You’ll find great pizza, sushi, seafood, and vegetarian fare. Of course, you can find traditional Andean food, including trout, guinea pig, and very delicious potato dishes.
You’ll find some of the best foods and interesting flavors in Cusco.
9) Nightlife in Cusco
There is plenty of nightlife to keep you entertained in the magical nights of Cusco. Pubs abound, where you can enjoy a variety of handcrafted microbrews, and delicious Pisco-based infusions (Pisco is Peru’s keystone grape brandy).
There are fun venues for dancing, and peñas where you can watch traditional Andean dances. At night, the views from the Plaza and sights of the downtown are magical, as the stars and twinkling lights from the hills above create a romantic setting to wander about with your loved one.
10) Trekking and exploring
Let’s not forget- Cusco is not only a great city to visit; it is also a large region that includes the Sacred Valley, Machu Picchu, the Inca sites of Ollantaytambo, Pisac, cloud forests and many other places well worth visiting.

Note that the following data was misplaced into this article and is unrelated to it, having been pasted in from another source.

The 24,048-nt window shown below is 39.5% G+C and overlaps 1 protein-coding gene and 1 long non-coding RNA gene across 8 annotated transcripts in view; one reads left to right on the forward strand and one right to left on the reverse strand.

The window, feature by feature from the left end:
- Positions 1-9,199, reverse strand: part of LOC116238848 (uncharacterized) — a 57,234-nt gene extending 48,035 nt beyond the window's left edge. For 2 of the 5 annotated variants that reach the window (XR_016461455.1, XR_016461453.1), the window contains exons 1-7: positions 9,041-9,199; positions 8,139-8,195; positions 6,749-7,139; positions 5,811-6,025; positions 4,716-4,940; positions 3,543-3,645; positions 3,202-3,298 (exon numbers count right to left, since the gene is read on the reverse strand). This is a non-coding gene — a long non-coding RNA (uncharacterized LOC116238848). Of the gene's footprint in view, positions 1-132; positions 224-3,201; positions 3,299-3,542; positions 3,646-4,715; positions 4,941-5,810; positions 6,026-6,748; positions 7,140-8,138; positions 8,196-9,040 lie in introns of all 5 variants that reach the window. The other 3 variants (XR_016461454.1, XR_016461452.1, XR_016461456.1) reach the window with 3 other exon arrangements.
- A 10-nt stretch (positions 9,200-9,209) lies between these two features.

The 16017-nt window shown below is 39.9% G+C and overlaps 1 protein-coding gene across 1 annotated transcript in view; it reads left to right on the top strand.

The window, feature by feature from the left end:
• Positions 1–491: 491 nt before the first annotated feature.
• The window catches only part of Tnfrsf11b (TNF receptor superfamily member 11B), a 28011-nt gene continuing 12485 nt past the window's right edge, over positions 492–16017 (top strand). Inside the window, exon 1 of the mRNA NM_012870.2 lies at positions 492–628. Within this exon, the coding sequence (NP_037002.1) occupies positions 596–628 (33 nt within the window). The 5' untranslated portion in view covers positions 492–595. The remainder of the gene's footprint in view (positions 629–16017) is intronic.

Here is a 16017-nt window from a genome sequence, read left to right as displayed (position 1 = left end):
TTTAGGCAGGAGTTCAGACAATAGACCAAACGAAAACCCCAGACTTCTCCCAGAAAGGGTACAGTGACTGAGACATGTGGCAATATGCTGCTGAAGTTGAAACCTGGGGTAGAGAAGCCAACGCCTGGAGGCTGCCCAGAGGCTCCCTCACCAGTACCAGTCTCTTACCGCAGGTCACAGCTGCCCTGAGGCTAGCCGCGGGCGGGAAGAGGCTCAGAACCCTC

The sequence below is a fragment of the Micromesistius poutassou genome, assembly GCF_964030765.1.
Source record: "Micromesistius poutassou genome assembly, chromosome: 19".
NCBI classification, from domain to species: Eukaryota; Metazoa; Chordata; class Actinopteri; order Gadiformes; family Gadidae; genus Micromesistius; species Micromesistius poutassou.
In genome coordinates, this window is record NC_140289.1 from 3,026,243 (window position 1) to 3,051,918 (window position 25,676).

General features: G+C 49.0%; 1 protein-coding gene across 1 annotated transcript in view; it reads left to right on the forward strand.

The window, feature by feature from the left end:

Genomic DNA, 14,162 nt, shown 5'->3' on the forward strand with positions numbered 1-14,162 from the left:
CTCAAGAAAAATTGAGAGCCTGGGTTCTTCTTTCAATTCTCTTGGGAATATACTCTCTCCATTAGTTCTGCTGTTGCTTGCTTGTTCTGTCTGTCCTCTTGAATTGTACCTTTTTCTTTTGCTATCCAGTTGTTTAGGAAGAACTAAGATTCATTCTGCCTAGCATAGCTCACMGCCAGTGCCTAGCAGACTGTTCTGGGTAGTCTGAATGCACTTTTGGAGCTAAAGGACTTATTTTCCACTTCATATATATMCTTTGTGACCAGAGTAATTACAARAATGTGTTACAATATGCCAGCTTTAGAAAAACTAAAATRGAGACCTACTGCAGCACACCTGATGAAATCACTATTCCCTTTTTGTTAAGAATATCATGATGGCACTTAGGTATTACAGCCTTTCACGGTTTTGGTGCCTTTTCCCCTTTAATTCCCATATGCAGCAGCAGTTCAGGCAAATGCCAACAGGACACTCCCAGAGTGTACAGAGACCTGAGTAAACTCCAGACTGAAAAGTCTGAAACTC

And in Cusco, the very best mountain region for trek and lodge stays is Apu Ausangate, the sacred mountain that soars above all, the deity that protects the people and waters of Cusco.
Please contact us to find out more and to reserve your trek to fantastic Ausangate and trips to other great destinations in Cusco at: andeanlodges.com.
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Operation team made up of community members trained as guides, kitchen staff, housekeeping, guardianship and maintenance.